In the West Country of England there are a lot of different biscuits, cakes and puddings that make their appearance at Easter. Some of the Cornish biscuits are referred to as “cakes”, because they mimic the huge traditional feast cakes with their dried fruit and spices. These Easter cakes were traditionally made and eaten at Easter in the West Country from Gloucestershire, Avon, Wiltshire and Dorset westwards. Traditionally they are served after church on Easter Sunday, and are presented in a bundle of three biscuits to represent the Holy Trinity. They are eaten alongside hot cross buns, simnel cake and copious quantities of chocolate eggs as part of Easter festivities. The feasting comes at the end of Lent, so the taste of rich foods is supposed to come as a treat. Similar biscuits eaten before Lent commences are known as Lenten biscuits, and are made to use up eggs, sugar etc. in the way that the Shrove Tuesday pancake does.
All Easter “cakes” contain spice and fruit. The fruit is either solely currants, or can be currants with a little candied citrus peel. Some recipes add grated lemon zest. Biscuits made commercially may have oil of cassia added. Cassia is a part of the same (laurel) family as cinnamon. Its flavor is similar to cinnamon but stronger and more bitter. There are several regional versions of Easter biscuits. I use the name Eostre, the name of the Goddess for which Easter is named to refer to my version of these biscuits:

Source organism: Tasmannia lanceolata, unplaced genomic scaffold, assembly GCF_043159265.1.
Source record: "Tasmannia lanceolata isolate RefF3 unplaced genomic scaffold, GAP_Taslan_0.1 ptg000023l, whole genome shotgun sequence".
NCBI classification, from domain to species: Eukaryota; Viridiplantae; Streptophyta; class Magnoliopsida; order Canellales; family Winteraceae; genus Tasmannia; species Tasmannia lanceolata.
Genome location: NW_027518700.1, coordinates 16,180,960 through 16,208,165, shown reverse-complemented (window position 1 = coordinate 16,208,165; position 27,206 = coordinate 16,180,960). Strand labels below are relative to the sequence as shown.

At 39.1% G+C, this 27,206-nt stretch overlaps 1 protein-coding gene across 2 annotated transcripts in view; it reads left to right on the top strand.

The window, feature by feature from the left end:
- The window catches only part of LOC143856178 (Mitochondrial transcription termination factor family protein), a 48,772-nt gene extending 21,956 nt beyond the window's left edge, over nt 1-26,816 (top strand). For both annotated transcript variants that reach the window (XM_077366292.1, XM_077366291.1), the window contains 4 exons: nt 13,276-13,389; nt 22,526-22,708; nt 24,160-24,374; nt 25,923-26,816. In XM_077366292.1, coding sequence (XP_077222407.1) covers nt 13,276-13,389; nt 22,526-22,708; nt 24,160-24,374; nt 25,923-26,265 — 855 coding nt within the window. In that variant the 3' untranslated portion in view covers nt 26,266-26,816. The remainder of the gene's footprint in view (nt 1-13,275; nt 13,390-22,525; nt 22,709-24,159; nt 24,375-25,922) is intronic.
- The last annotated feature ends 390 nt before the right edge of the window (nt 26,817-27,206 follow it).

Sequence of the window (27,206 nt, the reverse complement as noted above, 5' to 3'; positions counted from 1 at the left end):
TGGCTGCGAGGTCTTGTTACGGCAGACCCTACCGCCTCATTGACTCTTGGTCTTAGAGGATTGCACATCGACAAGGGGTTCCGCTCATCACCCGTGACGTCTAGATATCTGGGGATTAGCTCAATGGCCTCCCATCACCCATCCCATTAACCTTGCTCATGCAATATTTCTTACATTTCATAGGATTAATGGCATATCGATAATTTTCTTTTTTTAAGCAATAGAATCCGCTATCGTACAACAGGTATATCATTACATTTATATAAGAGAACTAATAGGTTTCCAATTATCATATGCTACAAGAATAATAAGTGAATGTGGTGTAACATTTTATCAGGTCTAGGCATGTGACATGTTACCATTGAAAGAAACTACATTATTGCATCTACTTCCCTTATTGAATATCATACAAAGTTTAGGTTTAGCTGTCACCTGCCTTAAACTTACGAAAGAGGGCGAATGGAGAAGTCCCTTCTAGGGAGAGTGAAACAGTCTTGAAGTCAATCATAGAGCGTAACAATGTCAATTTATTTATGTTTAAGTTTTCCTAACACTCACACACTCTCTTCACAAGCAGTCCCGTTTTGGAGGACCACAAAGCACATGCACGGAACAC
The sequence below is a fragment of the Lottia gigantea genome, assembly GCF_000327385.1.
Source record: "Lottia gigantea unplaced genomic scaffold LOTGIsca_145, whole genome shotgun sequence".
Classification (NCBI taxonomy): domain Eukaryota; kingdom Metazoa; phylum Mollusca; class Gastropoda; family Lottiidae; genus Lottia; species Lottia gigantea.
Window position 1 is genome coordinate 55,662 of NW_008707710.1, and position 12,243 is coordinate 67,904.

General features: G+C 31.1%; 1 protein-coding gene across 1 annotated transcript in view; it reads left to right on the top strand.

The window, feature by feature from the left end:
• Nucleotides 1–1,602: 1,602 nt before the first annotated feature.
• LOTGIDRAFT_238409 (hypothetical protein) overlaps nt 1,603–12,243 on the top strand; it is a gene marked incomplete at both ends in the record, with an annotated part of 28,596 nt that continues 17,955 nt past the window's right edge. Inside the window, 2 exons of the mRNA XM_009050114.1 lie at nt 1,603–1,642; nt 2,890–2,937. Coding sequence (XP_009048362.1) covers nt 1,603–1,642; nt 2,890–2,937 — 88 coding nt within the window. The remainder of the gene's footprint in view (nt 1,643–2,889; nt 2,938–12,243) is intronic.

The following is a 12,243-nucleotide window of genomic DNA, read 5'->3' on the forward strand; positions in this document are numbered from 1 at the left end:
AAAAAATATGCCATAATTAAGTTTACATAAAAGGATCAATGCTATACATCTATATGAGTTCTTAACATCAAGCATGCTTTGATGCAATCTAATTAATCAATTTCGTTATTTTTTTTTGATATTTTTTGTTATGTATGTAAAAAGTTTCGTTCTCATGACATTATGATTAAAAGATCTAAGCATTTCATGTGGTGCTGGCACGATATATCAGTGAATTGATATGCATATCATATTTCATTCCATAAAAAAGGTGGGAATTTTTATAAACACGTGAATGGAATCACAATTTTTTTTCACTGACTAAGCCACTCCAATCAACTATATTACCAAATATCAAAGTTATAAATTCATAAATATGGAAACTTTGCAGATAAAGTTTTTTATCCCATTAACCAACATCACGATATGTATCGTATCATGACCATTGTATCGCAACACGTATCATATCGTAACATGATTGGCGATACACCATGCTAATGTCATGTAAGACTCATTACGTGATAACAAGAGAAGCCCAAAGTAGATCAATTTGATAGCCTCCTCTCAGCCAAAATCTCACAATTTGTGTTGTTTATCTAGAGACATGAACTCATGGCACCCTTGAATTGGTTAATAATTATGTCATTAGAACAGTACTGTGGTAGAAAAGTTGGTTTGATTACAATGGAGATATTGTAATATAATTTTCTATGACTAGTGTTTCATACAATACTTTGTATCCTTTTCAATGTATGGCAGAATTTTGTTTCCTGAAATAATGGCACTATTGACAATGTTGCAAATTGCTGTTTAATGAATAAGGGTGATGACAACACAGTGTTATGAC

1/2 cup butter
3/4 cup sugar or berry sugar
1 1/2 cups all purpose flour
2 tablespoons currants or sultanas
zest of one lemon
1 teaspoon baking powder
1/2 teaspoon salt
1/2 teaspoon ground allspice
1/4 teaspoon nutmeg
1/4 teaspoon mace
1/2 teaspoon ground cinnamon
2 tablespoons Amaretto or brandy
a little extra icing sugar
Whisk flour, spices, baking powder and salt together in a bowl. Cream the butter and sugar together in a large bowl until fluffy. Beat the egg to the butter mixture. Add the lemon zest, amaretto and currants. Add the flour mixture and combine to form soft dough. Take pieces of dough to form golf ball sized balls. Flatten these out to make cookies and line them up on a baking tin lined with parchment paper. Bake for 20 minutes at 350 F (180 C) until golden brown. Another variation that I like is to substitute a 1/2 teaspoon of ginger for the mace and two tablespoons of Jamaica rum for the Amaretto.
You can check out this and other ancient recipes in my cookbook, Ancient Recipes for Modern Kitchens at smashwords.com.